Running a Community

There are times when you’ll need to operate the community yourself. Much of what we’ve already seen regarding watching your own websites applies to communities, and as a result, you have access to everything—server logs, analytical details, and more. Because you’ll control design and layout, you can often embed JavaScript for analytics. You can also more tightly control the look and feel of the community and enforce terms of use that suit your business. In some cases, you may be forced to run a community yourself for legal or privacy reasons.

Note that we’re talking here about communities that are still intended for the public. You may have internally facing communities intended for collaboration and project work, which we’ll look at in the next chapter.

In addition to the headaches of setting up and running a community platform, you’ll also need to convince others to join you. If you can manage to get your customers and fans to use a community that you run, you’ll have an important asset for your organization. You’ll also have unbeatable insight into the community’s behavior. Best of all, you’ll be able to tie community activity back to business outcomes, such as viral spread, contribution, purchases, and so on.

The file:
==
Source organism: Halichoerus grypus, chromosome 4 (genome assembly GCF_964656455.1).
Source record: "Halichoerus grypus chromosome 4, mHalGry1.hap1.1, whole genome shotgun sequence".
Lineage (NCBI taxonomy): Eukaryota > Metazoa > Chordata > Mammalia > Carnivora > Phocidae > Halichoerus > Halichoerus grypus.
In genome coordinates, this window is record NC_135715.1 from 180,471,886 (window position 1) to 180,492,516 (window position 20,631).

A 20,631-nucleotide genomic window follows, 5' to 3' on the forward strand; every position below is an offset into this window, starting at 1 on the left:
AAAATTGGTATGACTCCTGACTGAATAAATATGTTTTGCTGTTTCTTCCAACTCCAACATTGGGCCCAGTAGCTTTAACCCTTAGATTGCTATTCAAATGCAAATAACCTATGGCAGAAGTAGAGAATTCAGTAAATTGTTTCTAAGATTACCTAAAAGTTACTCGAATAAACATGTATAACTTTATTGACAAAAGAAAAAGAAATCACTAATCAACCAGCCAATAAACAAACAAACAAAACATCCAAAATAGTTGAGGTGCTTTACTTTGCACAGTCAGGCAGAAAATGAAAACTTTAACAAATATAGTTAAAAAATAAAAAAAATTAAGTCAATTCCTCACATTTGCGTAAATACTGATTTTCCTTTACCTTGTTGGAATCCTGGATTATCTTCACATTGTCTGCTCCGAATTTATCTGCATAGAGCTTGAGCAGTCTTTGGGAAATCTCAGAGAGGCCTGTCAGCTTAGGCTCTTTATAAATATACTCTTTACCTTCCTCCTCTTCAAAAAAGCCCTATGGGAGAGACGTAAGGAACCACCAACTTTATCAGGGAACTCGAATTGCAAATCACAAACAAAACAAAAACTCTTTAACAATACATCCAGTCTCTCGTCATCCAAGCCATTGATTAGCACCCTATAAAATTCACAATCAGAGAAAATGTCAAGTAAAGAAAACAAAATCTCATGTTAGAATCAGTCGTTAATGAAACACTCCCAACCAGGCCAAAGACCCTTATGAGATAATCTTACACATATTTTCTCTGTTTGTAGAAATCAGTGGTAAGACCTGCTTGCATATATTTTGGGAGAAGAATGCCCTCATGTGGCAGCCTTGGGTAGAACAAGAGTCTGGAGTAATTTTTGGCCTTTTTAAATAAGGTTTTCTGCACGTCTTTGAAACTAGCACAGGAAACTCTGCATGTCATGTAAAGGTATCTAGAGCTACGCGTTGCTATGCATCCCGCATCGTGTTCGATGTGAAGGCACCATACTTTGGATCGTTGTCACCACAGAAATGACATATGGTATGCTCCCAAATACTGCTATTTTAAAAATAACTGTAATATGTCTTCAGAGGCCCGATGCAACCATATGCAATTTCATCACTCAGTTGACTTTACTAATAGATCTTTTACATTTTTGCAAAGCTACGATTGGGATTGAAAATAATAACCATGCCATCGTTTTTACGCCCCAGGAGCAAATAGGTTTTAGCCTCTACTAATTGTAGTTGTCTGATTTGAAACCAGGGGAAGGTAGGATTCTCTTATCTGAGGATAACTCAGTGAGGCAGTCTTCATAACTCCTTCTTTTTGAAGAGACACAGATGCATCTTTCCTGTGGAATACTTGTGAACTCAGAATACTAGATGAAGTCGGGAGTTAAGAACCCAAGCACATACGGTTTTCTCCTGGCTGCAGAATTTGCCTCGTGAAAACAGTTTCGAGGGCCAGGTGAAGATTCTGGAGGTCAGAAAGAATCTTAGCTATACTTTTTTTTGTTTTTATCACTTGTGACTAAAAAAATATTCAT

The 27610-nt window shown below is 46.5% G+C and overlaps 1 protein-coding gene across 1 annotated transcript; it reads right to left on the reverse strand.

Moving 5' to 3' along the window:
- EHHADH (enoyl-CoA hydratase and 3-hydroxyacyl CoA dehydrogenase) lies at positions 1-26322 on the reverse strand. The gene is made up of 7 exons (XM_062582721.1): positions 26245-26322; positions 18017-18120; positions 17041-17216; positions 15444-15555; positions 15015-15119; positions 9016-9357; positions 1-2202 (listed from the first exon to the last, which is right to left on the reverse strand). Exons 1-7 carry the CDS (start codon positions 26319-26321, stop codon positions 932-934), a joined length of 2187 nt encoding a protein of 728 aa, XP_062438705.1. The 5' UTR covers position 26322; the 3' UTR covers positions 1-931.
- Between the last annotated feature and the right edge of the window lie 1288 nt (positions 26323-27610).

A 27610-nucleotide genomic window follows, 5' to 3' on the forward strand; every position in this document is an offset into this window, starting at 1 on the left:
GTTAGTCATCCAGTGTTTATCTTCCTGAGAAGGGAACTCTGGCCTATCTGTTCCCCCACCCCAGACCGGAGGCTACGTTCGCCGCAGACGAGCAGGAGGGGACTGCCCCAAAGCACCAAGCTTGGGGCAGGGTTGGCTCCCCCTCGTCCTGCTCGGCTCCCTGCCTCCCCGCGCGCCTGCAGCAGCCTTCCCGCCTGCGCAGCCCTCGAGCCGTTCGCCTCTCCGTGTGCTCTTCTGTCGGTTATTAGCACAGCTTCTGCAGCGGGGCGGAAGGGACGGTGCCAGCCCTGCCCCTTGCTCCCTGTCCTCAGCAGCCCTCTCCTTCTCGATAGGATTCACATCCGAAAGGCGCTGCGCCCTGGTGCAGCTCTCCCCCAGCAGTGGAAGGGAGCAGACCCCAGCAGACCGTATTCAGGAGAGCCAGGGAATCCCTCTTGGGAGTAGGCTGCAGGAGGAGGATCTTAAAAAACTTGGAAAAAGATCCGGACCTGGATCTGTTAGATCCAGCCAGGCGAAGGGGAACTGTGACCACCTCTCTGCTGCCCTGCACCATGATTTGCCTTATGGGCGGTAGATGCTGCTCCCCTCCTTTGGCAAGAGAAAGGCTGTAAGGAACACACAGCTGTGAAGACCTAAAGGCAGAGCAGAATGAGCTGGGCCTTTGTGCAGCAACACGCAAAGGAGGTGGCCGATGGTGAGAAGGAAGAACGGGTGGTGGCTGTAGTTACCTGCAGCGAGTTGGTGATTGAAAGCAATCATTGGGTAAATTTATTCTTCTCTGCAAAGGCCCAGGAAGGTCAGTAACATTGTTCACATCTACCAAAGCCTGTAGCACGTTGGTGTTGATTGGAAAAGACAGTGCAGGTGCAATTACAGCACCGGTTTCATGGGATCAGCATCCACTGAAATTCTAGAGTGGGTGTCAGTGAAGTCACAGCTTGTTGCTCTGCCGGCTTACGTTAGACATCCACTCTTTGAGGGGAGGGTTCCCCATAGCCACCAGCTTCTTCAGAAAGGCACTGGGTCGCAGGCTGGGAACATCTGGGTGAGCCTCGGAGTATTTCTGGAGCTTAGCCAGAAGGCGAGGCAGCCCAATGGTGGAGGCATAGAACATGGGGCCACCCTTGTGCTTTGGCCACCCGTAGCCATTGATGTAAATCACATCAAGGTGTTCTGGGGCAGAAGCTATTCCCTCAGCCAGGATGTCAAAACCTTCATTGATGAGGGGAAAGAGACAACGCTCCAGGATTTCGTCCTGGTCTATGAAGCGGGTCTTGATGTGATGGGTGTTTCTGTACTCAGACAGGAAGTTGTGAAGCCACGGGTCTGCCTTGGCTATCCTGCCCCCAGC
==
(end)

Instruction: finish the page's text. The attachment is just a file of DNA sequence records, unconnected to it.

Running Groups and Mailing Lists

There are a number of open source and commercial mailing list servers. majordomo and GNU mailman are both mature listserv implementations, and while you can configure Microsoft’s Exchange Server to support and run mailing ...

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